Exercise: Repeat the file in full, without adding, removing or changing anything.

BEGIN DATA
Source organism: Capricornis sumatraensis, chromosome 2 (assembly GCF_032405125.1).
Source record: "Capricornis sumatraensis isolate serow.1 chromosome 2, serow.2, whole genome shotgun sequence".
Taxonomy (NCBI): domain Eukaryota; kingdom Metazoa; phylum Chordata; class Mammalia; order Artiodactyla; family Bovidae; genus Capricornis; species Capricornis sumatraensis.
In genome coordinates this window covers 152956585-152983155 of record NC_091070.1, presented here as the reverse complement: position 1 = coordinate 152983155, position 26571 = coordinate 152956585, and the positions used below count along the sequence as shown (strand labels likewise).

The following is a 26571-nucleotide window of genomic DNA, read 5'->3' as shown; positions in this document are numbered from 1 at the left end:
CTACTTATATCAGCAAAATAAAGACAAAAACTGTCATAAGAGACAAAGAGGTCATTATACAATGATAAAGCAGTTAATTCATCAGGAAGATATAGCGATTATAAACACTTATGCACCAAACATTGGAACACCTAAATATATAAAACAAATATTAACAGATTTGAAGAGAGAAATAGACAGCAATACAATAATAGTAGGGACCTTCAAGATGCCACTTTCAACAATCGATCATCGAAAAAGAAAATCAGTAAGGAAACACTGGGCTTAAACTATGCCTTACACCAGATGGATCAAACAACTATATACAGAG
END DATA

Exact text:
Source organism: Capricornis sumatraensis, chromosome 2 (assembly GCF_032405125.1).
Source record: "Capricornis sumatraensis isolate serow.1 chromosome 2, serow.2, whole genome shotgun sequence".
Taxonomy (NCBI): domain Eukaryota; kingdom Metazoa; phylum Chordata; class Mammalia; order Artiodactyla; family Bovidae; genus Capricornis; species Capricornis sumatraensis.
In genome coordinates this window covers 152956585-152983155 of record NC_091070.1, presented here as the reverse complement: position 1 = coordinate 152983155, position 26571 = coordinate 152956585, and the positions used below count along the sequence as shown (strand labels likewise).

The following is a 26571-nucleotide window of genomic DNA, read 5'->3' as shown; positions in this document are numbered from 1 at the left end:
CTACTTATATCAGCAAAATAAAGACAAAAACTGTCATAAGAGACAAAGAGGTCATTATACAATGATAAAGCAGTTAATTCATCAGGAAGATATAGCGATTATAAACACTTATGCACCAAACATTGGAACACCTAAATATATAAAACAAATATTAACAGATTTGAAGAGAGAAATAGACAGCAATACAATAATAGTAGGGACCTTCAAGATGCCACTTTCAACAATCGATCATCGAAAAAGAAAATCAGTAAGGAAACACTGGGCTTAAACTATGCCTTACACCAGATGGATCAAACAACTATATACAGAG